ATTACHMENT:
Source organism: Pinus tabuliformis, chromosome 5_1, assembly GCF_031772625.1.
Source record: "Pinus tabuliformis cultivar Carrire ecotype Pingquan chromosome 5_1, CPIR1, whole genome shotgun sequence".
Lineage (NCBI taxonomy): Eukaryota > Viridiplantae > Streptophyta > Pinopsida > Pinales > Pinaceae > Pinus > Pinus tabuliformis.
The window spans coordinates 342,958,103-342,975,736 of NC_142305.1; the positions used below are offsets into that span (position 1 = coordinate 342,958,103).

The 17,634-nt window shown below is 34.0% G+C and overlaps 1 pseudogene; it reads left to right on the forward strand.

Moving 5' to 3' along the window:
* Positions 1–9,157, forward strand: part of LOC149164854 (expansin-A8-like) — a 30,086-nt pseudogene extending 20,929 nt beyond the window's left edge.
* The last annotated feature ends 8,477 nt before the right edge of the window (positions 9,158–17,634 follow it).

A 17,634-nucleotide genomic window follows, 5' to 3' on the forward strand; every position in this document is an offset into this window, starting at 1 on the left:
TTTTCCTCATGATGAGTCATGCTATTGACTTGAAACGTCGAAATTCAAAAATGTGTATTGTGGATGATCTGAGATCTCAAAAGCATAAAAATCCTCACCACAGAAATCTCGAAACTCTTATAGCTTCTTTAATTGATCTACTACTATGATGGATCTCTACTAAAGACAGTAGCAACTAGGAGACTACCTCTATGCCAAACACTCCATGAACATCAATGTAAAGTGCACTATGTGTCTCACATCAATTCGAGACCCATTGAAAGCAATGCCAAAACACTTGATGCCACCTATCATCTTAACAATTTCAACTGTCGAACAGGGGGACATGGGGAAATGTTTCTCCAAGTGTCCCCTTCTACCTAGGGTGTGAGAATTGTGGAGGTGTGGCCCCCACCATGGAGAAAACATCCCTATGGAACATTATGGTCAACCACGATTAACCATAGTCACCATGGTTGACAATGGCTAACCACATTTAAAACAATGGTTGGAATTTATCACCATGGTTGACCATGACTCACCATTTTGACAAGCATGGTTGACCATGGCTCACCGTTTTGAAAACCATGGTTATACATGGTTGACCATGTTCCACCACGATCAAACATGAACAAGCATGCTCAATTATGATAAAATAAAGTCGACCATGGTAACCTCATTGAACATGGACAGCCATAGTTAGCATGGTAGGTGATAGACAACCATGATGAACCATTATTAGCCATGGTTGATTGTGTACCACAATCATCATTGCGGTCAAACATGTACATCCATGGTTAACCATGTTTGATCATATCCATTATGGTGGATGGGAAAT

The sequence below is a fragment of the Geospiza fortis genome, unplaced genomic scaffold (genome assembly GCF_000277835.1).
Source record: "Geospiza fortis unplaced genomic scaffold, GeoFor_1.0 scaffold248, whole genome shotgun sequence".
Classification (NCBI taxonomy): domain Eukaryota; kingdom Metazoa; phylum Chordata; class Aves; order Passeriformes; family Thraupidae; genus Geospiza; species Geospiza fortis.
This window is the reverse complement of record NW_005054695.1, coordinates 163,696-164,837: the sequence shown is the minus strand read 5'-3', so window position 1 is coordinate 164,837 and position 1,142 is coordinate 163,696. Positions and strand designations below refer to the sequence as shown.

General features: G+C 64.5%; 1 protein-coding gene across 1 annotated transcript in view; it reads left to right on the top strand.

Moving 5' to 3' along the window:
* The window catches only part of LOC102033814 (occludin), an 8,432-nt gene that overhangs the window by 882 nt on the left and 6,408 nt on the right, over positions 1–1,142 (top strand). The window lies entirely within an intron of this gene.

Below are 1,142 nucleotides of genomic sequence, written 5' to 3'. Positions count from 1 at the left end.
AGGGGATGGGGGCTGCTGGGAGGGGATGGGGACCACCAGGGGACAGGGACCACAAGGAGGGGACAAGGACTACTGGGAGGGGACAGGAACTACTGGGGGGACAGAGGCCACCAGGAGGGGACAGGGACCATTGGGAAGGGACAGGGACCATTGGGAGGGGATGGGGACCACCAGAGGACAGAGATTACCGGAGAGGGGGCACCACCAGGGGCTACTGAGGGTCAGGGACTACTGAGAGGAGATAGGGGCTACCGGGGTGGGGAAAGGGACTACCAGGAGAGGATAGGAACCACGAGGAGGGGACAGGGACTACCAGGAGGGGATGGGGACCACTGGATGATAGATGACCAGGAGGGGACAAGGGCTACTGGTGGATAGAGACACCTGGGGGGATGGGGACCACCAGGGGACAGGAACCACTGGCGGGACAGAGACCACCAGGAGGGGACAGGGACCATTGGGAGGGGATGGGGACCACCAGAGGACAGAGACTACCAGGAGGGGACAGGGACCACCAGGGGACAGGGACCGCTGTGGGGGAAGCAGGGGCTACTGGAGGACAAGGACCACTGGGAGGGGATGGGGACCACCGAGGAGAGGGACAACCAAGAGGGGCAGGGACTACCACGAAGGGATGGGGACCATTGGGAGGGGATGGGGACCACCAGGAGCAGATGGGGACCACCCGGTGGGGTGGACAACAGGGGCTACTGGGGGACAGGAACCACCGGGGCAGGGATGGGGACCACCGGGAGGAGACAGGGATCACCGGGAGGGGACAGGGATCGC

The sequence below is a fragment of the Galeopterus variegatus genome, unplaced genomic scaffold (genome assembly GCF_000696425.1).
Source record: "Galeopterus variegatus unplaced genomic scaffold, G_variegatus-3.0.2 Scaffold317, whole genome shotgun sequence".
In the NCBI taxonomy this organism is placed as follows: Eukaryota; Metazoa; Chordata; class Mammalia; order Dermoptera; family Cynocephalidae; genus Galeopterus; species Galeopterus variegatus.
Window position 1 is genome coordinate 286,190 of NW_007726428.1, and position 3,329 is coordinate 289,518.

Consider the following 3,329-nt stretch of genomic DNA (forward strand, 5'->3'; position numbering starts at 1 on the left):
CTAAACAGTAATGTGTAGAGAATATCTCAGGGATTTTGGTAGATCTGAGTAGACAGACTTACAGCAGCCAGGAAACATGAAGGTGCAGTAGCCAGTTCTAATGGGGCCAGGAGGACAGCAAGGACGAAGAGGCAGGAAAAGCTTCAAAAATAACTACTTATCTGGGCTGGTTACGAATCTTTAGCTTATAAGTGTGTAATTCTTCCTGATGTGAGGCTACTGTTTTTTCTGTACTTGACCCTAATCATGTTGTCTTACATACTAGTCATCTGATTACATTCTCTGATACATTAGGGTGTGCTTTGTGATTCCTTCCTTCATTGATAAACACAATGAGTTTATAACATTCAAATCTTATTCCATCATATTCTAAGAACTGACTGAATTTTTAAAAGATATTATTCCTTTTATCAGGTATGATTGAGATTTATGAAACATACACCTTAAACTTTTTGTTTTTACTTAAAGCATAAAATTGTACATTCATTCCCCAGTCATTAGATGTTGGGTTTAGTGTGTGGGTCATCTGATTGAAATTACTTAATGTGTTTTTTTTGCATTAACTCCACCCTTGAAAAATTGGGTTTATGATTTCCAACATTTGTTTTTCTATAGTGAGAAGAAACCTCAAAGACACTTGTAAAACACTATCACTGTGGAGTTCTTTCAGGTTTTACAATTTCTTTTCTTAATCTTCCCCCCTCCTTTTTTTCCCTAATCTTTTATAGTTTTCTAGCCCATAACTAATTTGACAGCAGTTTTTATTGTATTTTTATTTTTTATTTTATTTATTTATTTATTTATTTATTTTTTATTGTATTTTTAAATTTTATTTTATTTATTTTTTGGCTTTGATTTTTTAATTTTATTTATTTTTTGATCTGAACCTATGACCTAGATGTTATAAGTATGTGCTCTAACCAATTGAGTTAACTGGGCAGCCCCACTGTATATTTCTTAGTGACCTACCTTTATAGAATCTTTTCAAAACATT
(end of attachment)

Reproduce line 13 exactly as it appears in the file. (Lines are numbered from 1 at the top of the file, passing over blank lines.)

Classification (NCBI taxonomy): domain Eukaryota; kingdom Metazoa; phylum Chordata; class Aves; order Passeriformes; family Thraupidae; genus Geospiza; species Geospiza fortis.